That includes your child. Please give us feedback about how else we can help you and your child e. Meanwhile, we will keep delivering expert advice based on the best research and tools to help you make great choices anchored by your own values. Bryan and Emily. Picky Parent Guide addresses a neglected part of the educational choice movement: parent education.
Parents need a guide to the spectrum of options that confronts them, and this is it! I would like to give this to all our families. Sincerely yours, Bryan and Emily.
- Oh, No, Not Her.
- A Step-by-Step Guide to Becoming a Successful E-Published Author: Not Your Mothers Publishing Model -- E-Book Success.
- Meet and Grow Rich: How to Easily Create and Operate Your Own Mastermind Group for Health, Wealth, and More!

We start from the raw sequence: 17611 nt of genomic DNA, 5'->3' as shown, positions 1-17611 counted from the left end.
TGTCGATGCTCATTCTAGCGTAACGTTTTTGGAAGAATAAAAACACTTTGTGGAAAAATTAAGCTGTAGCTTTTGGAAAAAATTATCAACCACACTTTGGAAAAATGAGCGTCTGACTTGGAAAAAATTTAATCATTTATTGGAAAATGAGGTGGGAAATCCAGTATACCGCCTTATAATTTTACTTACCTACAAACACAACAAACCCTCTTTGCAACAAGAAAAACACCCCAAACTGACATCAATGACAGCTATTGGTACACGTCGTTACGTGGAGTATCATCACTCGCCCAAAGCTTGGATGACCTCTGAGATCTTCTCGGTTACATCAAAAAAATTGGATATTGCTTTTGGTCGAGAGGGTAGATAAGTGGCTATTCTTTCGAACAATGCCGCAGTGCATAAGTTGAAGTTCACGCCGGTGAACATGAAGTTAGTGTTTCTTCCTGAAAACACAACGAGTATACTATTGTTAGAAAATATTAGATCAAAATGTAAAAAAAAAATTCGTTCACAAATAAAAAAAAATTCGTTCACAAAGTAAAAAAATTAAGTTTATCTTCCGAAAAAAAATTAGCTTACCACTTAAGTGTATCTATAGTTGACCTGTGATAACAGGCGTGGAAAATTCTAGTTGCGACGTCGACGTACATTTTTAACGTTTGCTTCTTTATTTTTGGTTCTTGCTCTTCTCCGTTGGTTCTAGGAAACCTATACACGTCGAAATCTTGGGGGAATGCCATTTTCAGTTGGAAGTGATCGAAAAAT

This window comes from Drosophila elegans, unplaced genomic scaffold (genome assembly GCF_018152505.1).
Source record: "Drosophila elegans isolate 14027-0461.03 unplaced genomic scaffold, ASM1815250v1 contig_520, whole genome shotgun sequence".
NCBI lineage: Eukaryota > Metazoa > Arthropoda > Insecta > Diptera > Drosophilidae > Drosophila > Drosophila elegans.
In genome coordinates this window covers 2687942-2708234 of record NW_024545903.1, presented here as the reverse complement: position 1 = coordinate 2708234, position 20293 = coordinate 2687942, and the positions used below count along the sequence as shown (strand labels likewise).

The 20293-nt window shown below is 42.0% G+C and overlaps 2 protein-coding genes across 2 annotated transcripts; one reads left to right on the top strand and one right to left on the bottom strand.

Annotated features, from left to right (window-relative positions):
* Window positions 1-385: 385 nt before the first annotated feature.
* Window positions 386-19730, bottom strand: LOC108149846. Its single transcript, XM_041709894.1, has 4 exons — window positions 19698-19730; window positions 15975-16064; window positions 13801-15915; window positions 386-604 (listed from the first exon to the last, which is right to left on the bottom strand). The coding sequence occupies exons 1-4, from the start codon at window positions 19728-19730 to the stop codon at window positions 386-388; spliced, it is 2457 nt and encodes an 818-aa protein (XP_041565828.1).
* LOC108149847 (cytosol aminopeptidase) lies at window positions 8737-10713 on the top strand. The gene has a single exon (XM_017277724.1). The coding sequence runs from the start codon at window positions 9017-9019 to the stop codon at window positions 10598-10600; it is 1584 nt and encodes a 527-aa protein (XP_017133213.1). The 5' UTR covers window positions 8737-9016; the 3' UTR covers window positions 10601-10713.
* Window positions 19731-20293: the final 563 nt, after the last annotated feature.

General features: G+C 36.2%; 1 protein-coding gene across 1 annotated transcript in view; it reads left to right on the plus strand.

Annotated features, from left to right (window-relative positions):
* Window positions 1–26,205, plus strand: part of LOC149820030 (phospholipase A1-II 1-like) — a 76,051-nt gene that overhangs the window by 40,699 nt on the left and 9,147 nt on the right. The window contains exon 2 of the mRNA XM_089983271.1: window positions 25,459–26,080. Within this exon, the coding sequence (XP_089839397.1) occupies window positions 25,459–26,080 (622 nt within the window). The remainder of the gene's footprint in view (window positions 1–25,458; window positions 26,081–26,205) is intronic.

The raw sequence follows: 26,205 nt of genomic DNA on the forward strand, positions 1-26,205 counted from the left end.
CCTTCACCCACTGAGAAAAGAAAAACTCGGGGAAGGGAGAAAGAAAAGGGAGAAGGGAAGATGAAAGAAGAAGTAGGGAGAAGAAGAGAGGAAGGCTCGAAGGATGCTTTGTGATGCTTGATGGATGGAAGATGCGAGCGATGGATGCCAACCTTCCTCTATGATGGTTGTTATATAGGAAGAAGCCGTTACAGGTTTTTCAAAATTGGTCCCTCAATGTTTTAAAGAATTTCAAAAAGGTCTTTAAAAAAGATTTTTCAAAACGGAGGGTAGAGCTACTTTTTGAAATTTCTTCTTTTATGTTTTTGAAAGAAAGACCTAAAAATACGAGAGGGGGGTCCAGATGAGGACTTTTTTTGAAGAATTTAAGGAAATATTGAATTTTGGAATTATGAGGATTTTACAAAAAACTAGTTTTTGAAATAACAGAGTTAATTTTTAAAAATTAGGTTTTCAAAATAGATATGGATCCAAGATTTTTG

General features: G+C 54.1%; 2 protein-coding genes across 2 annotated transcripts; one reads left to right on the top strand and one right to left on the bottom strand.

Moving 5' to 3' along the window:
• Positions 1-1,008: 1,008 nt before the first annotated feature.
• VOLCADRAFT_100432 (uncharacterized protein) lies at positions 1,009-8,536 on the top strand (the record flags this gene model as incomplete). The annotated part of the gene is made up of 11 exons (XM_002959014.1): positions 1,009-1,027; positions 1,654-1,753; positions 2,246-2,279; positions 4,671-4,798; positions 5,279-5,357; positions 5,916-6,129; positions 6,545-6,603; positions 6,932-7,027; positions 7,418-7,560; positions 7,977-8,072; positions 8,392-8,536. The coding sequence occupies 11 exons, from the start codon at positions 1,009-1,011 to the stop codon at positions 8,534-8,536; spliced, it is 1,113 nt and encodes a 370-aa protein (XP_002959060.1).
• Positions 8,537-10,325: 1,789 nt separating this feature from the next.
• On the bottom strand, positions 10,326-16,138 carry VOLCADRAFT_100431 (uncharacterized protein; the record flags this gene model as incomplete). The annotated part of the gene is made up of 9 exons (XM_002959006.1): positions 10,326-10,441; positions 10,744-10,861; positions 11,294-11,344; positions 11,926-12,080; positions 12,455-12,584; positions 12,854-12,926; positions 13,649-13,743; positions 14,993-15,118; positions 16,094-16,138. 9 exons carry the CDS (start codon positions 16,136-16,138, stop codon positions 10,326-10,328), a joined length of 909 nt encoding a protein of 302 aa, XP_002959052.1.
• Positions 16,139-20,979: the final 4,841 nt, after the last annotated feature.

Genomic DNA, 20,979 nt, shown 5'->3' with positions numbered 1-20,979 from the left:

- Author • Teacher • Midwesterner lost in California!
- School problems: what to do.
Need More? Want More? Want to learn more about podcasting? Check out this comprehensive guide I wrote for The Edublogger in April, It walks you through different options such as Anchor.
- Parent-teacher problem-solving strategies | Raising Children Network.
- Estate Planning Through Family Meetings: Without Breaking Up the Family (Wills/Estates Series)!
- Explorers Guide Northern California (Second Edition) (Explorers Complete).
- My Daughter’s Teacher, the Misogynist.
Video has always had such rich potential to engage, inspire, and educate. Your video library can be hosted on a site like Vimeo or YouTube. This is such a great opportunity for students and the school community. These two examples would clearly take a lot of work, but parents would certainly appreciate a much simpler student-created school report too.